Engaging students: Ratios and rates of change

In my capstone class for future secondary math teachers, I ask my students to come up with ideas for engaging their students with different topics in the secondary mathematics curriculum. In other words, the point of the assignment was not to devise a full-blown lesson plan on this topic. Instead, I asked my students to think about three different ways of getting their students interested in the topic in the first place.

I plan to share some of the best of these ideas on this blog (after asking my students’ permission, of course).

This student submission again comes from my former student Kelly Bui. Her topic, from Algebra: ratios and rates of change.

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How could you as a teacher create an activity or project that involves your topic?

The activity I created would involve having the entire class make Rice Krispies treats as either groups or partners. The recipe I linked below calls for 6 cups of Rice Krispies, but for the sake of the activity, each table will receive 1 ½ cups of the cereal. Every table will receive the original recipe and determine how many large marshmallows they will need and how many tablespoons of butter they will need for the recipe to be modified to using only 1 ½ cups of cereal. This activity will allow students to use the ratios to convert measurements, such as 40 marshmallows / 6 cups of Rice Krispies. After a group finishes their calculations and finds the ratio of each ingredient in respect to the amount of cereal, they can begin making their Rice Krispies treats. To extend this to a project, the Rice Krispies Treats activity can be done in class and students will be assigned to find a recipe which involves either using the ratio to create a smaller or larger serving of the recipe.

 

 

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How can this topic be used in your students’ future courses in mathematics or sciences?

Ratios are introduced in middle school when we compare a part to another other part or part to whole. Students also begin to grasp that 12 inches / 1 foot is a relationship between two quantities because there are 12 inches per foot. We also see the use of ratios in high school chemistry when converting units. A simple ratio we first learn is that density is the ratio of mass to volume. This can then be extended, for example, when students begin to solve for the number of moles of an element given its mass in grams. Before teaching a chemistry class that 1 mole = 6.022×10^23, instructors could begin with simple conversions of the length of a state in miles and converting that length into inches. Once students understand the process and the concept that we are taking one unit and converting it to another unit, it will be easier to apply it to more complex situations in chemistry.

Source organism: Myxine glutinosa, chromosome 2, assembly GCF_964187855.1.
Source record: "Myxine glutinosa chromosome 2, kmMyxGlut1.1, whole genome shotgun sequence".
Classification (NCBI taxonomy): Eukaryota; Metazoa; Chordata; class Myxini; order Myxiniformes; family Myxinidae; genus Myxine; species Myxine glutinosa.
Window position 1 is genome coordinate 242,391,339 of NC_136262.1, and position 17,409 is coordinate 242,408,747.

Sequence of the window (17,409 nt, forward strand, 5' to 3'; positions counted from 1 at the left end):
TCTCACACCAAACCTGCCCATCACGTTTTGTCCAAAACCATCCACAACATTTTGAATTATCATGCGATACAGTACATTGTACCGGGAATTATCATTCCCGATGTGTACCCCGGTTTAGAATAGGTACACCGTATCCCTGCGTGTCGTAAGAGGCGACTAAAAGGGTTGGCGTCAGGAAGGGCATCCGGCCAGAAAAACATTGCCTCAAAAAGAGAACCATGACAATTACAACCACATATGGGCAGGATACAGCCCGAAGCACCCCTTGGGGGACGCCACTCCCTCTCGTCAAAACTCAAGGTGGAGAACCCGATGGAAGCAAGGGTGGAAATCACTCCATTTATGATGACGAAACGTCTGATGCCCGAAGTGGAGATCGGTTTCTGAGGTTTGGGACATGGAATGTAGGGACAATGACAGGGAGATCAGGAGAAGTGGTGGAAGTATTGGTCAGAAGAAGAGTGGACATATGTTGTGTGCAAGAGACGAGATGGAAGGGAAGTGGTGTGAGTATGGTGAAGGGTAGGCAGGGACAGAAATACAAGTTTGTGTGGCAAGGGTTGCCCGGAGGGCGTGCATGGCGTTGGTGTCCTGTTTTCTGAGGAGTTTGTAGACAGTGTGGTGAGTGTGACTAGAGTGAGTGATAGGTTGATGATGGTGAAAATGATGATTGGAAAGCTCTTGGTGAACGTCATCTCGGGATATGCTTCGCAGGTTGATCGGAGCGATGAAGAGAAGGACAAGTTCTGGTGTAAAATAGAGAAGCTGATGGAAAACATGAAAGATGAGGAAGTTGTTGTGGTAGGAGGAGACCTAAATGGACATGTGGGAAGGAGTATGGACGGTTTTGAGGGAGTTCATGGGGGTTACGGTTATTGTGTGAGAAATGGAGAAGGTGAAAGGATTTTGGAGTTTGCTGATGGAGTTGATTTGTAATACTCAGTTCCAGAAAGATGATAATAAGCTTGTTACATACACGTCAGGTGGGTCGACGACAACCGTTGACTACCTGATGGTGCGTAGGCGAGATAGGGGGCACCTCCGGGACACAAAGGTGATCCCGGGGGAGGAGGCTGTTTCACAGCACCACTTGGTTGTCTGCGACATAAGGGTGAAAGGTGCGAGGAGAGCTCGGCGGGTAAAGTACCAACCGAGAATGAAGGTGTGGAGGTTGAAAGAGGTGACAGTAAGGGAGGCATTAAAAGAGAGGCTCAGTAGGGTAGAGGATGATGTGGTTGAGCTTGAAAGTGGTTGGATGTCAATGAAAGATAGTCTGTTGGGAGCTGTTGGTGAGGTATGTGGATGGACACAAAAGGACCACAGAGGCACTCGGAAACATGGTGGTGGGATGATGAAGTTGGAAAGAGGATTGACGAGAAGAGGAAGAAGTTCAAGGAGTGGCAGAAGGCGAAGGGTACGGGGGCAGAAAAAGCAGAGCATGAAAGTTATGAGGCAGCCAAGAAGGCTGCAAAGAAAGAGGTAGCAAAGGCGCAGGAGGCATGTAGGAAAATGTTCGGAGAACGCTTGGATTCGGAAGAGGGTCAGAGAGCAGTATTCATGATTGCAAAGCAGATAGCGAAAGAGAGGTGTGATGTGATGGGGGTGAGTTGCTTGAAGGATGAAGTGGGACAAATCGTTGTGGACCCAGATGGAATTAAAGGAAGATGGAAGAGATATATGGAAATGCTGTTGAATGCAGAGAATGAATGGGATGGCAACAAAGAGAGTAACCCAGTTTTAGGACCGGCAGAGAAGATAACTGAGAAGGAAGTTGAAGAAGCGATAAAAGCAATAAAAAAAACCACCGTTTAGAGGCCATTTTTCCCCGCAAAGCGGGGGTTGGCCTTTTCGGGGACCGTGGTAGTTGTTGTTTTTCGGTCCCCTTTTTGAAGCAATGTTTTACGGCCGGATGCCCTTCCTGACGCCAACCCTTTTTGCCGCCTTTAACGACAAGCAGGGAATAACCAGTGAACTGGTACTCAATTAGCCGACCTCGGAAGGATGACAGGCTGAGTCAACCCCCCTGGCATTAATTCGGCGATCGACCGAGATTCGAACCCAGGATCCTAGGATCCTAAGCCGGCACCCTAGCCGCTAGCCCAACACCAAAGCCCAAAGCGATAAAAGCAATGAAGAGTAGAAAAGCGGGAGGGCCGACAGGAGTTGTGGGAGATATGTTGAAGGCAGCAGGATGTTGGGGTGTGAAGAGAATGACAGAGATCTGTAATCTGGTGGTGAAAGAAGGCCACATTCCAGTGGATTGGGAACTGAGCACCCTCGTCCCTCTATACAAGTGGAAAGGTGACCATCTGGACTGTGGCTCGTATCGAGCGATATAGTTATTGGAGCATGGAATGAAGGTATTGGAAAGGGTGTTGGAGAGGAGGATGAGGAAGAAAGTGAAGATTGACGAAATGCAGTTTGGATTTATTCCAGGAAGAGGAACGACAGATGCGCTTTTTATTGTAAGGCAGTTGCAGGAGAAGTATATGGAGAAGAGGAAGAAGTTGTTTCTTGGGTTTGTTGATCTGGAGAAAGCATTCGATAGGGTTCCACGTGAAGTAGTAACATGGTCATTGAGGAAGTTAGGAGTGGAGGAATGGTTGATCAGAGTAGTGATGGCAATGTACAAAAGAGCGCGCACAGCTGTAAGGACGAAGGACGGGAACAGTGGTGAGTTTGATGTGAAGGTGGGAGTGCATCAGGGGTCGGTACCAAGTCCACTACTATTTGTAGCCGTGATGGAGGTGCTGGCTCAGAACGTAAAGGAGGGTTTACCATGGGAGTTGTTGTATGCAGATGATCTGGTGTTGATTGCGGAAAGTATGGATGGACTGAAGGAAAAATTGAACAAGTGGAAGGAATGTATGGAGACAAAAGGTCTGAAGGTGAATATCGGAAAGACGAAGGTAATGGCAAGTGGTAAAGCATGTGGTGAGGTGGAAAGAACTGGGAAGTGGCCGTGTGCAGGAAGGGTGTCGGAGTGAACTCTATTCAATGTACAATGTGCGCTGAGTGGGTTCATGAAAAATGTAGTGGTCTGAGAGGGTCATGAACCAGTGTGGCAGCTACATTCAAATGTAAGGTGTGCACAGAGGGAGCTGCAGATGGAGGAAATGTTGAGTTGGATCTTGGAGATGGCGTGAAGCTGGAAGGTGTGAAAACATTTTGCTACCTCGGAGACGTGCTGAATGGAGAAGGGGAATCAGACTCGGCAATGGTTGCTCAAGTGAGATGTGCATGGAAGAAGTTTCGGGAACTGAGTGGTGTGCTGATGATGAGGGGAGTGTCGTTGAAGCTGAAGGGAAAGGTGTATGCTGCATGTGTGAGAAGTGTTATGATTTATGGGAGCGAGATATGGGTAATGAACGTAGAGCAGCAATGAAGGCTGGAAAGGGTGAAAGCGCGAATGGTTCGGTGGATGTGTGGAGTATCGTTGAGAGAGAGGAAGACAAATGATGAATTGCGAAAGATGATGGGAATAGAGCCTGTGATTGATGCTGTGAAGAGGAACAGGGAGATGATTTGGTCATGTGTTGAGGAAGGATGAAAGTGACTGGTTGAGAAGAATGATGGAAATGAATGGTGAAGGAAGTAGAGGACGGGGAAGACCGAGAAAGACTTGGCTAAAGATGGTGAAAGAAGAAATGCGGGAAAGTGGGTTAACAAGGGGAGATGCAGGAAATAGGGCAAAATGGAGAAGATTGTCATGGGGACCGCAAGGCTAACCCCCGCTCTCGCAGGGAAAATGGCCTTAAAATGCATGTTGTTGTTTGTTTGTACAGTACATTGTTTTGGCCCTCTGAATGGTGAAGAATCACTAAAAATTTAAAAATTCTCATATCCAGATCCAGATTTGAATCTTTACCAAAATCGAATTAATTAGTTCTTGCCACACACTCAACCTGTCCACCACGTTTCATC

As a class, to get into the process of using ratios to convert units, the students can make their own conversion ratios with different objects to model this relationship. For instance, 4 fire extinguishers are the length 1 lab table and 8 lab tables are the length 1 school bus, and based on these ratios, students must find the length of a school bus in terms of fire extinguishers. This activity will allow the students to use objects they see every day and create a relationship among them.

 

 

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How has this topic appeared in pop culture (movies, TV, current music, video games, etc.)?

Shark Tank is a show which involves 5 or 6 sharks (investors) and entrepreneurs that go into the “shark tank” to pitch their ideas seeking one or more partners who will invest in their business. Most entrepreneurs seek a money amount for an amount of stake in their company or business. If the entrepreneurs are lucky, they will get a deal with one or more of the sharks. In the video below, Aaron Krause pitches his product, the “Scrub Daddy” in which he asks for a $100,000 investment for a 10% equity in his company. We see the topic of ratios appear in this business-related show because 10% equity of $100,000 means he values his company at $1 million, in other words our ratio is 10% / $100,000. This ratio can be used to find the value of the company at 100%. In addition, the sharks also like to know the breakdown of the cost per unit. In this video, Mr. Krause states that it takes $1.00 to create a scrub daddy and he sells it for $2.80 wholesale. This gives the sharks the knowledge of how much they would earn for 1 Scrub Daddy. Given the sharks are willing to negotiate, like in the video, Lori gets 20% equity of the company. For each $2.80 / 1 Scrub Daddy, she will earn $0.56.

 

 

 

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